Robert De Niro plus Martin Scorsese in any visual medium is never a bad idea. (See: Virtually any of their collaborations.) But when Scorsese executive produced and directed the pilot of the HBO gangster series Boardwalk Empire, De Niro wasn’t present.
One of Boardwalk Empire’s saddest images—spoiler alert–was that of the mask of Richard Harrow, the show’s facially disfigured World War I vet and hit man with a heart, lying in the sand following the character’s death at the end of the fourth season. A Boardwalk fan can now have that mask. It is being auctioned off as part of a Screenbid auction beginning today.
Caution: spoilers ahead! For, well, everything.
Like Nucky Thompson, Boardwalk Empire always had trouble fitting in. Despite an impressive Emmy haul for its first season (including a win for executive producer Martin Scorsese, who directed the pilot), the series never seemed to find its footing. There were the regular comparisons to Breaking Bad and Mad Men, and ultimately, regardless of Steve Buscemi’s stellar acting work, Nucky just didn’t meet the criteria to gain access to the Don Draper and Walter White-populated Club Antihero.
On Sunday night Boardwalk Empire will wrap up its five-season run. The following day the latest installment of the show’s soundtrack will hit iTunes, featuring songs by Norah Jones, Elvis Costello, JD McPherson, series favorite Loudon Wainwright III, and Regina Spektor, whose rendition of “Love Me or Leave Me” will appear in the final episode. EW has the exclusive first listen here.
The decision to bump off two major characters in last week’s episode of Boardwalk Empire made for an excellent hour of television, but the unfortunate trade-off is that the show’s penultimate episode, “Friendless Child,” is almost painfully anticlimactic. Even next week’s series finale runs the risk of being bereft of heart-pounding drama, because there’s no one left to care about should there actually be more deaths in the offing.
Last week’s episode, “King of Norway,” may have been the best of the season, but tonight’s “Devil You Know” was the most pivotal. At the expense of two of Boardwalk Empire’s most complex characters (and talented actors), the show now heads into its final two episodes with Nucky Thompson front and center. Thing is, it’s hard to get all riled up for Nucky’s upcoming war with Charlie Luciano and Meyer Lansky—because we’ve seen it before, at the end of almost every season.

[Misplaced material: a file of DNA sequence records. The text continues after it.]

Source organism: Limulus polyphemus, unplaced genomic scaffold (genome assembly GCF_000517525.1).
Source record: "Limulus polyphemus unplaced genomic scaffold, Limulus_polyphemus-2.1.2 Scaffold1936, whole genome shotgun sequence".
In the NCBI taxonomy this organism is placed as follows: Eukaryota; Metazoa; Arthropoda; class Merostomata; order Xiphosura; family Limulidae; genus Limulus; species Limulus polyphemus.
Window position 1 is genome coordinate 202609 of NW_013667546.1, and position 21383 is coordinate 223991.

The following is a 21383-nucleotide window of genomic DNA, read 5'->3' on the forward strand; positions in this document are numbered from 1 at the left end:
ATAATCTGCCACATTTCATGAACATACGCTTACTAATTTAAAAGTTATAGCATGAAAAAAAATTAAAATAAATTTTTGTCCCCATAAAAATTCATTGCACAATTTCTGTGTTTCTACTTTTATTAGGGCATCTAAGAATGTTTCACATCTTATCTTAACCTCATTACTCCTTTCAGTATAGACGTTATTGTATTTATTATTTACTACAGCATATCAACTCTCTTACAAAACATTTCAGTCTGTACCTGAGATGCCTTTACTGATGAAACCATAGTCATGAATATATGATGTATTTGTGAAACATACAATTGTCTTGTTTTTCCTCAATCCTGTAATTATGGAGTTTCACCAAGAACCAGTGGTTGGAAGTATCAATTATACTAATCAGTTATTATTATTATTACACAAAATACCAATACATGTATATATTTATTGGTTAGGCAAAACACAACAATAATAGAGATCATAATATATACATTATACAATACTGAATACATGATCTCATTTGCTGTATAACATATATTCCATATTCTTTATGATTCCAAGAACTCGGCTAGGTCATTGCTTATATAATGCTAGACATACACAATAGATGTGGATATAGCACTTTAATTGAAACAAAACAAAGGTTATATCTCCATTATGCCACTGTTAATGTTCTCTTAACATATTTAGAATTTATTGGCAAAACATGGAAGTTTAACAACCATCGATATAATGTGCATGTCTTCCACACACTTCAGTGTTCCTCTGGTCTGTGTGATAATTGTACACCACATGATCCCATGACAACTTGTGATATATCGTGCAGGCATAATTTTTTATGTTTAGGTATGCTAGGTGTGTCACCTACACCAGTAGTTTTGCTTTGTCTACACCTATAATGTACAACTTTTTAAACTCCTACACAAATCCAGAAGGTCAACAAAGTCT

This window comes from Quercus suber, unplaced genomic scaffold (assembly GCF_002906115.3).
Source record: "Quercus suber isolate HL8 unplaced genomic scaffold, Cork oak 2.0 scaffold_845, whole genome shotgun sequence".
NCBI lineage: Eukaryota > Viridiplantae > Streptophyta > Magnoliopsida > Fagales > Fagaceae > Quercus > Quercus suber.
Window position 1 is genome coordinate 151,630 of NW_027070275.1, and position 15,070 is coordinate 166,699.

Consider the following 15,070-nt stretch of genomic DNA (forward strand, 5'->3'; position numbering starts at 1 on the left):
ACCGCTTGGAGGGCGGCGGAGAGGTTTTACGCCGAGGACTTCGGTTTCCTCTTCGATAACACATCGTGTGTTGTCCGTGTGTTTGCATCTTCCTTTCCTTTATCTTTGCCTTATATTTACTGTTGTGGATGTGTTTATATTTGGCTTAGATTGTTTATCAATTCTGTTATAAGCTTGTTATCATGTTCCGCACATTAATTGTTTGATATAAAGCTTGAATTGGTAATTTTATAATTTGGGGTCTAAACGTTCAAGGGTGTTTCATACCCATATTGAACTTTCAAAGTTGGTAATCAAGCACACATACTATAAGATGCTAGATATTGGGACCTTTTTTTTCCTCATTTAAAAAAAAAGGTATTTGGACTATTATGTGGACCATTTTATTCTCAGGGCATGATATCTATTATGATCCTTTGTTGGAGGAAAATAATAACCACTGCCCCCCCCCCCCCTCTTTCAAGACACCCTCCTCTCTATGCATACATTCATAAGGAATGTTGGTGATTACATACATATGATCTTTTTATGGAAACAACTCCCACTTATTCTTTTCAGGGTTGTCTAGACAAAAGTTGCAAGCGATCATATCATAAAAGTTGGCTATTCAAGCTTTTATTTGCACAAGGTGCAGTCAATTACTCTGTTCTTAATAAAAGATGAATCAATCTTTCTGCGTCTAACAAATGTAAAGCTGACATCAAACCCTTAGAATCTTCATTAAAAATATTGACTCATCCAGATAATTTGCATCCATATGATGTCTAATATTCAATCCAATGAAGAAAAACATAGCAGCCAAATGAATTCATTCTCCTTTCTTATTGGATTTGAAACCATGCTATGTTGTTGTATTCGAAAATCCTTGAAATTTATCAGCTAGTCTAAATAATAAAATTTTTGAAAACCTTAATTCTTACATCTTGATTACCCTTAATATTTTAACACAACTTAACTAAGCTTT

If there is one positive to the abbreviated eight-episode final season of Boardwalk Empire, it’s that we only had to slog through four lukewarm episodes in order to get from last year’s fiery finale “Farewell Daddy Blues” to the next (and, possibly, last) truly stellar hour of the series. Although, with only three episodes left, “King of Norway” will, at the very least, end up the fourth-best episode of the season, which ain’t too shabby.
It’s pretty much a given that loyalty will end up a major theme in any mob-related narrative. In the case of Boardwalk Empire, the concept extends beyond the characters into the minds of its audience.
It sounds crazy, but we’re now more than one-third of the way through Boardwalk Empire’s final season. The question is, will the next five episodes be enough to resolve all of the loose subplots still flailing around from Chicago to New York to Atlantic City to Cuba to wherever the hell Chalky White is (an off-hand reference to the town of “Chambersburg” suggests he’s somewhere in Pennsylvania)? Already it feels like certain characters are being sacrificed for the greater good of giving Nucky a Walter White or Don Draper-worthy send-off: Jeffrey Wright’s much-lauded villain Dr.
- How Ann Coulter hijacked the Rob Lowe roast
- Listen to Led Zeppelin's Lost 'Sunshine Woman' Track
- Ava DuVernay tweets support for Leslie Jones: 'Stay up, sis'
- Here's why Giancarlo Esposito turned down a Marvel TV role
- 'Jason Bourne' 3-D screenings causing nausea and protests in China
- Olympian auctions off medal to pay young boy's medical bills
- Nicole Scherzinger's Britney Spears impression is 'Crazy' good